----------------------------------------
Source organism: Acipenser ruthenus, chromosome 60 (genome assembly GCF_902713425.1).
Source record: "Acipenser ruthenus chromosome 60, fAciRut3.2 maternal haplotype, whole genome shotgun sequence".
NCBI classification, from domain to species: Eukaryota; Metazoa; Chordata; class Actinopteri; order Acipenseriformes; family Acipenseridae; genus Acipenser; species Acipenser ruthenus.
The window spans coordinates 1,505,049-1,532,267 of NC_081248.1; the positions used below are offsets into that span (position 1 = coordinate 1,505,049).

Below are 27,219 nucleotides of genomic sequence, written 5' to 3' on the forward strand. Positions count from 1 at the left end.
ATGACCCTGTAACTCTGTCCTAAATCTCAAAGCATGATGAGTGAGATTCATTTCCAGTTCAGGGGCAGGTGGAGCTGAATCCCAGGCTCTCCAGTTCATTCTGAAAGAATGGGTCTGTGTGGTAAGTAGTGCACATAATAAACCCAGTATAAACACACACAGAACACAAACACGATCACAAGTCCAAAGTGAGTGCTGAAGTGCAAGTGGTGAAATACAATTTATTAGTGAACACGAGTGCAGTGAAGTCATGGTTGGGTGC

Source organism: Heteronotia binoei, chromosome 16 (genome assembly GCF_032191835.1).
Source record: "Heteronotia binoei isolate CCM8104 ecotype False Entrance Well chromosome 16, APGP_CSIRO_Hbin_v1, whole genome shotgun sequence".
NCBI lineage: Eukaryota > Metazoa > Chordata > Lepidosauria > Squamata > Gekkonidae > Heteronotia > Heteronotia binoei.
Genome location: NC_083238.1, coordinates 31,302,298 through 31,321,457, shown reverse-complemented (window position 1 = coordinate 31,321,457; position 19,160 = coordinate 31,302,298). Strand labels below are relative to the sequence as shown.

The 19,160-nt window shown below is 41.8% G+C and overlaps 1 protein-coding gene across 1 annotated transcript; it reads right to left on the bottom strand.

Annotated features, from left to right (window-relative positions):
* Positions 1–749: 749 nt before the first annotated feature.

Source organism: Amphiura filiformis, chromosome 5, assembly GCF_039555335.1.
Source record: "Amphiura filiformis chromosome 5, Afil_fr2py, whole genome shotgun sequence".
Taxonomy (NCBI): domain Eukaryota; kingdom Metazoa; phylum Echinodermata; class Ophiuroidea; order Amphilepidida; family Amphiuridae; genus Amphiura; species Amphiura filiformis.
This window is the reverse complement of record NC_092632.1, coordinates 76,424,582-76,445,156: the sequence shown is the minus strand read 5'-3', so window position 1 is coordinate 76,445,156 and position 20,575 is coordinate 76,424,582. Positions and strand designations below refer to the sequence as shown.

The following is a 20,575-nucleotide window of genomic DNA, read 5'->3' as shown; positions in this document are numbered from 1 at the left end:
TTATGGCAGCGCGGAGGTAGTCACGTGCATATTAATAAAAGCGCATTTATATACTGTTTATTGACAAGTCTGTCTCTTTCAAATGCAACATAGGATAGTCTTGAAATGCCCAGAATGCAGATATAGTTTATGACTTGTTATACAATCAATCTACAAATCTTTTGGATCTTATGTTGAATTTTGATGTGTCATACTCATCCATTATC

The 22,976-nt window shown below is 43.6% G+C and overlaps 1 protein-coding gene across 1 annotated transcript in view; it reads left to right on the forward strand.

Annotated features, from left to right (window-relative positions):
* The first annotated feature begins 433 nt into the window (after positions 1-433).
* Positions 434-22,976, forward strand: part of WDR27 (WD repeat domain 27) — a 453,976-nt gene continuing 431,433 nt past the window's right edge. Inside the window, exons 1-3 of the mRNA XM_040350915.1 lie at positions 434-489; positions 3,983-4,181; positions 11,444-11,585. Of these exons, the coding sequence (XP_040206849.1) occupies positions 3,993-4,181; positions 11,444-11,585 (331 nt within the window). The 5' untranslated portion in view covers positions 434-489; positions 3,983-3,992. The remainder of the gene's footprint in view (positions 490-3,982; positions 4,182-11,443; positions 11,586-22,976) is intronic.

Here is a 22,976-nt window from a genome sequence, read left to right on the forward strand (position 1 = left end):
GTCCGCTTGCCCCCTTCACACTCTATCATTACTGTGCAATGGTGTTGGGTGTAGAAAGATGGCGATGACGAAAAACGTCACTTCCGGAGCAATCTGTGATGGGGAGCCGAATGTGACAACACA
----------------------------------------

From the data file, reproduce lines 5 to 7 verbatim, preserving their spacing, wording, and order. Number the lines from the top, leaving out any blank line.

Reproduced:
Below are 27,219 nucleotides of genomic sequence, written 5' to 3' on the forward strand. Positions count from 1 at the left end.
ATGACCCTGTAACTCTGTCCTAAATCTCAAAGCATGATGAGTGAGATTCATTTCCAGTTCAGGGGCAGGTGGAGCTGAATCCCAGGCTCTCCAGTTCATTCTGAAAGAATGGGTCTGTGTGGTAAGTAGTGCACATAATAAACCCAGTATAAACACACACAGAACACAAACACGATCACAAGTCCAAAGTGAGTGCTGAAGTGCAAGTGGTGAAATACAATTTATTAGTGAACACGAGTGCAGTGAAGTCATGGTTGGGTGC

Source organism: Heteronotia binoei, chromosome 16 (genome assembly GCF_032191835.1).